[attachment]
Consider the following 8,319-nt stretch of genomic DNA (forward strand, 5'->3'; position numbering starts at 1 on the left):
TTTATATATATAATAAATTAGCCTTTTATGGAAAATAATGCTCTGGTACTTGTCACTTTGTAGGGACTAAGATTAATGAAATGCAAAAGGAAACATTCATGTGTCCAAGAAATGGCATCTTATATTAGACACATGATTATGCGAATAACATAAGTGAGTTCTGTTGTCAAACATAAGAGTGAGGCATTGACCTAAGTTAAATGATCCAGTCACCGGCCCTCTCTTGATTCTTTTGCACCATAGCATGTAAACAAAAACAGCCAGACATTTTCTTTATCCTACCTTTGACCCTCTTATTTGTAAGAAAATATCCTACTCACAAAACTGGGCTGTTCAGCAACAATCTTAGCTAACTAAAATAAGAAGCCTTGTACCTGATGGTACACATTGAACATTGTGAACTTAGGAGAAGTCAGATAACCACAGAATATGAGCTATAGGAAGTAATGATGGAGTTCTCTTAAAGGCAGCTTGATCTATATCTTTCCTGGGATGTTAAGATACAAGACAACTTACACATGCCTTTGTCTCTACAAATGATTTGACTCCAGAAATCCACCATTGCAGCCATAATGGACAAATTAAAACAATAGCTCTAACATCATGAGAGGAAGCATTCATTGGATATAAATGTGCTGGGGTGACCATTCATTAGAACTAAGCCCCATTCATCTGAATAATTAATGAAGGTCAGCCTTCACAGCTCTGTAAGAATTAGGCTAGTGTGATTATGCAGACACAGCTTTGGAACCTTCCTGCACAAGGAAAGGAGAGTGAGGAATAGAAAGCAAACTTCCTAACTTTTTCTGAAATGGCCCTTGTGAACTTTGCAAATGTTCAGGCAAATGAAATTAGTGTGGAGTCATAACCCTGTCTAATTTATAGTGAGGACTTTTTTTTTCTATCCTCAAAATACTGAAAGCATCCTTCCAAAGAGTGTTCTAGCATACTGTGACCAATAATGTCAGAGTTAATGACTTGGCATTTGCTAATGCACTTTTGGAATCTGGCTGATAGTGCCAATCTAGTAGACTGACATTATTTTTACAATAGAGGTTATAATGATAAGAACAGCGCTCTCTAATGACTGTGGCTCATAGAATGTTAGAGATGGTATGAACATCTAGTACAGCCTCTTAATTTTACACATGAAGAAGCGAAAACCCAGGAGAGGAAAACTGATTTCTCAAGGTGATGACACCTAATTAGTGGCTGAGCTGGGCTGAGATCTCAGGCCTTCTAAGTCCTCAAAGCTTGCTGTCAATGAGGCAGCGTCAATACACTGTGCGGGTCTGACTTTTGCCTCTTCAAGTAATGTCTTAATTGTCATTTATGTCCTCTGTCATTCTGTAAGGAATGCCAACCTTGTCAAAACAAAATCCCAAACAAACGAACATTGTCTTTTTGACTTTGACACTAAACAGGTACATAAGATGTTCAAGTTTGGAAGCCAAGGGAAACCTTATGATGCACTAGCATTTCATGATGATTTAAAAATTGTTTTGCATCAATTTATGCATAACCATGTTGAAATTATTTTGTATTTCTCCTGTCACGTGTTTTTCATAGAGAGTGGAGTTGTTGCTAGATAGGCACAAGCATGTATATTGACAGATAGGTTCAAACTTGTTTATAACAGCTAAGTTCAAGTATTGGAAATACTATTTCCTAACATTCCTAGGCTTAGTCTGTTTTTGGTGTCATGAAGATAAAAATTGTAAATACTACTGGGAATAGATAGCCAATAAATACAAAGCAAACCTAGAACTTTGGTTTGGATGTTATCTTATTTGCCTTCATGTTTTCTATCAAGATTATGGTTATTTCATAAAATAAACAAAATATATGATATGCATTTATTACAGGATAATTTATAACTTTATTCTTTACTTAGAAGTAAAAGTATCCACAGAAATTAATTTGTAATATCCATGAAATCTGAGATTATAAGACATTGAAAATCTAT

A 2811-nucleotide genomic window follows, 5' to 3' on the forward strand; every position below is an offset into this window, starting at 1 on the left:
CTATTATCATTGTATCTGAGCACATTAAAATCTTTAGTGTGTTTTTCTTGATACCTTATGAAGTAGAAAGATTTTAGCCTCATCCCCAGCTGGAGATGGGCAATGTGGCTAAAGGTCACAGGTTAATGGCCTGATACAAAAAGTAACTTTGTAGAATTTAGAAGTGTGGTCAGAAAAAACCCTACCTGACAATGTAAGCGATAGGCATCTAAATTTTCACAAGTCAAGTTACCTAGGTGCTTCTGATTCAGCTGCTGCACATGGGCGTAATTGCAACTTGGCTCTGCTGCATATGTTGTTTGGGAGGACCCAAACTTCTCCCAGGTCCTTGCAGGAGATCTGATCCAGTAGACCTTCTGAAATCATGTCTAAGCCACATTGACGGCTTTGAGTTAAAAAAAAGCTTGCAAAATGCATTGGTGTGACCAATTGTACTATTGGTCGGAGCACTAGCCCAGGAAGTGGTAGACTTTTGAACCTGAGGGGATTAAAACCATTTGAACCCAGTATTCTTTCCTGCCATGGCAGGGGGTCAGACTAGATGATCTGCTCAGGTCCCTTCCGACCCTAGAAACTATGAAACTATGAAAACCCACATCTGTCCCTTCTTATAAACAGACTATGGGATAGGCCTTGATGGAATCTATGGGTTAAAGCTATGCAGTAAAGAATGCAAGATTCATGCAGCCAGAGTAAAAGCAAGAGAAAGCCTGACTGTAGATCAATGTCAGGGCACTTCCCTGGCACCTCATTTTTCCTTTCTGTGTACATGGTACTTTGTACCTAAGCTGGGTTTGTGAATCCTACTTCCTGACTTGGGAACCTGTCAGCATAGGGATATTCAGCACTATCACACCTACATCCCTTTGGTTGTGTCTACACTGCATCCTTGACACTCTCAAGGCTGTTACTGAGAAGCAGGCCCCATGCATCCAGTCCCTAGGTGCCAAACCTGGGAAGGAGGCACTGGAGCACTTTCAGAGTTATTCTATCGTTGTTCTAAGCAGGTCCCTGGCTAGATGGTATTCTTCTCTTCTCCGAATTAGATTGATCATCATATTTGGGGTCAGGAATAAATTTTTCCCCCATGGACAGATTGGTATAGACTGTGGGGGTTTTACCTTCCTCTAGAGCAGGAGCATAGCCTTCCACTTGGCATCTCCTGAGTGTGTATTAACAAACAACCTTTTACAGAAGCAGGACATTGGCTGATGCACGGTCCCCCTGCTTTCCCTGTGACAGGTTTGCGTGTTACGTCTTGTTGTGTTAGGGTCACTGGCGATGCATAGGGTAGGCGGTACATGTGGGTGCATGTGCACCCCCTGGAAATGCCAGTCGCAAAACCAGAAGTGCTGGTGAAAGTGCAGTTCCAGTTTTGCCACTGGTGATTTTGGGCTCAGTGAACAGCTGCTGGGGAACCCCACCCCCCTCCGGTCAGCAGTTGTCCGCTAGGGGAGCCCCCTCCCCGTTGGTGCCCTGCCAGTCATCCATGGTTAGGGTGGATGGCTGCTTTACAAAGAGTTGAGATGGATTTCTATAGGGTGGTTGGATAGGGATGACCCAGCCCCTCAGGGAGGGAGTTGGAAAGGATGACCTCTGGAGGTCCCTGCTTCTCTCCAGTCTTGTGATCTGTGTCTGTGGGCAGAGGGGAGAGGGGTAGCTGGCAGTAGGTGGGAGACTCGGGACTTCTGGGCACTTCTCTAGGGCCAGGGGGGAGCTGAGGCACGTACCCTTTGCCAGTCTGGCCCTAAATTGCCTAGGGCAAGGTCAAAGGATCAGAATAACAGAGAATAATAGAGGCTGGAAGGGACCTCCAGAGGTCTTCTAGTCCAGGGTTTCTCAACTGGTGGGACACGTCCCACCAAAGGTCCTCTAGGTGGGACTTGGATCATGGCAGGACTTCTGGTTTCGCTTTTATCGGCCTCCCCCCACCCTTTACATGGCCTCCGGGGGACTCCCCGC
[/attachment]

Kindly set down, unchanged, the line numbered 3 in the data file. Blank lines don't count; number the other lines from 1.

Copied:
A 2811-nucleotide genomic window follows, 5' to 3' on the forward strand; every position below is an offset into this window, starting at 1 on the left: